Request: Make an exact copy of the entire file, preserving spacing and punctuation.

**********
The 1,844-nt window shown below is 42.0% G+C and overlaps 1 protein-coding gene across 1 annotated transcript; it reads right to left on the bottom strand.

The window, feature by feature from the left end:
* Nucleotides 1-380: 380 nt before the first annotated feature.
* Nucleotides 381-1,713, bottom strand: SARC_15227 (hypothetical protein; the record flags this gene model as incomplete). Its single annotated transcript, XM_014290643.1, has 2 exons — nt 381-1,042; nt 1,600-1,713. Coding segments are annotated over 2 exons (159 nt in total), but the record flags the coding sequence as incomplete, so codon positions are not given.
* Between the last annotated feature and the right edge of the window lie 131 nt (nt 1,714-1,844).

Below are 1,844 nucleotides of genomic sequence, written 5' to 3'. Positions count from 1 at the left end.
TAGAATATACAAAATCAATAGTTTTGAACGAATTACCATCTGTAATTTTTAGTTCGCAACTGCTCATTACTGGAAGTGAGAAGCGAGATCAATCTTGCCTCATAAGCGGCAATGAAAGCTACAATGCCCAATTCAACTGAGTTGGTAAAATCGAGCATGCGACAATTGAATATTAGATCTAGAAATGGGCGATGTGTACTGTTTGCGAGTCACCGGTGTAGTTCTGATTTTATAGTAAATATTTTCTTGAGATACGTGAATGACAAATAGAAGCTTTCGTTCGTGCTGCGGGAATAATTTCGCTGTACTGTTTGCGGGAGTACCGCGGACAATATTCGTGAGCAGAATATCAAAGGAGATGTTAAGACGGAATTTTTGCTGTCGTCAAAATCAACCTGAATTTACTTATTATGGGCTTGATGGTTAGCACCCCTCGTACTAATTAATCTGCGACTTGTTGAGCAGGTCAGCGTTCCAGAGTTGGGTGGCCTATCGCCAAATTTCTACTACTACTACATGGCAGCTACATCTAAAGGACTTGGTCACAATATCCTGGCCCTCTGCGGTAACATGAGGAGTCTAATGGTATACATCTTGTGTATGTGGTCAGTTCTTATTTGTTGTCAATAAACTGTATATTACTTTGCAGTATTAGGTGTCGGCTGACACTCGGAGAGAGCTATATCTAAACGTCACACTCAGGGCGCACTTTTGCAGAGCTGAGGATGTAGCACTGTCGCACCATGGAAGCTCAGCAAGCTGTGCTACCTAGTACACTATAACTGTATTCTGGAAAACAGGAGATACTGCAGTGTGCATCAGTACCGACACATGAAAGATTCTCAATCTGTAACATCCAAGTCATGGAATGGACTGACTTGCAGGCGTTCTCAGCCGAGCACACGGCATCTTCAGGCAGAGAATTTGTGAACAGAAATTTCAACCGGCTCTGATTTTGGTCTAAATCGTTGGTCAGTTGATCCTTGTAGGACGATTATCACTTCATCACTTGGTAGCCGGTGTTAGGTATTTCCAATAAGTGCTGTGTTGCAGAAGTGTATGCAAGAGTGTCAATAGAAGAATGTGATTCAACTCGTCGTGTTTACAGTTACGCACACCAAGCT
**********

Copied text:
The 1,844-nt window shown below is 42.0% G+C and overlaps 1 protein-coding gene across 1 annotated transcript; it reads right to left on the bottom strand.

The window, feature by feature from the left end:
* Nucleotides 1-380: 380 nt before the first annotated feature.
* Nucleotides 381-1,713, bottom strand: SARC_15227 (hypothetical protein; the record flags this gene model as incomplete). Its single annotated transcript, XM_014290643.1, has 2 exons — nt 381-1,042; nt 1,600-1,713. Coding segments are annotated over 2 exons (159 nt in total), but the record flags the coding sequence as incomplete, so codon positions are not given.
* Between the last annotated feature and the right edge of the window lie 131 nt (nt 1,714-1,844).

Below are 1,844 nucleotides of genomic sequence, written 5' to 3'. Positions count from 1 at the left end.
TAGAATATACAAAATCAATAGTTTTGAACGAATTACCATCTGTAATTTTTAGTTCGCAACTGCTCATTACTGGAAGTGAGAAGCGAGATCAATCTTGCCTCATAAGCGGCAATGAAAGCTACAATGCCCAATTCAACTGAGTTGGTAAAATCGAGCATGCGACAATTGAATATTAGATCTAGAAATGGGCGATGTGTACTGTTTGCGAGTCACCGGTGTAGTTCTGATTTTATAGTAAATATTTTCTTGAGATACGTGAATGACAAATAGAAGCTTTCGTTCGTGCTGCGGGAATAATTTCGCTGTACTGTTTGCGGGAGTACCGCGGACAATATTCGTGAGCAGAATATCAAAGGAGATGTTAAGACGGAATTTTTGCTGTCGTCAAAATCAACCTGAATTTACTTATTATGGGCTTGATGGTTAGCACCCCTCGTACTAATTAATCTGCGACTTGTTGAGCAGGTCAGCGTTCCAGAGTTGGGTGGCCTATCGCCAAATTTCTACTACTACTACATGGCAGCTACATCTAAAGGACTTGGTCACAATATCCTGGCCCTCTGCGGTAACATGAGGAGTCTAATGGTATACATCTTGTGTATGTGGTCAGTTCTTATTTGTTGTCAATAAACTGTATATTACTTTGCAGTATTAGGTGTCGGCTGACACTCGGAGAGAGCTATATCTAAACGTCACACTCAGGGCGCACTTTTGCAGAGCTGAGGATGTAGCACTGTCGCACCATGGAAGCTCAGCAAGCTGTGCTACCTAGTACACTATAACTGTATTCTGGAAAACAGGAGATACTGCAGTGTGCATCAGTACCGACACATGAAAGATTCTCAATCTGTAACATCCAAGTCATGGAATGGACTGACTTGCAGGCGTTCTCAGCCGAGCACACGGCATCTTCAGGCAGAGAATTTGTGAACAGAAATTTCAACCGGCTCTGATTTTGGTCTAAATCGTTGGTCAGTTGATCCTTGTAGGACGATTATCACTTCATCACTTGGTAGCCGGTGTTAGGTATTTCCAATAAGTGCTGTGTTGCAGAAGTGTATGCAAGAGTGTCAATAGAAGAATGTGATTCAACTCGTCGTGTTTACAGTTACGCACACCAAGCT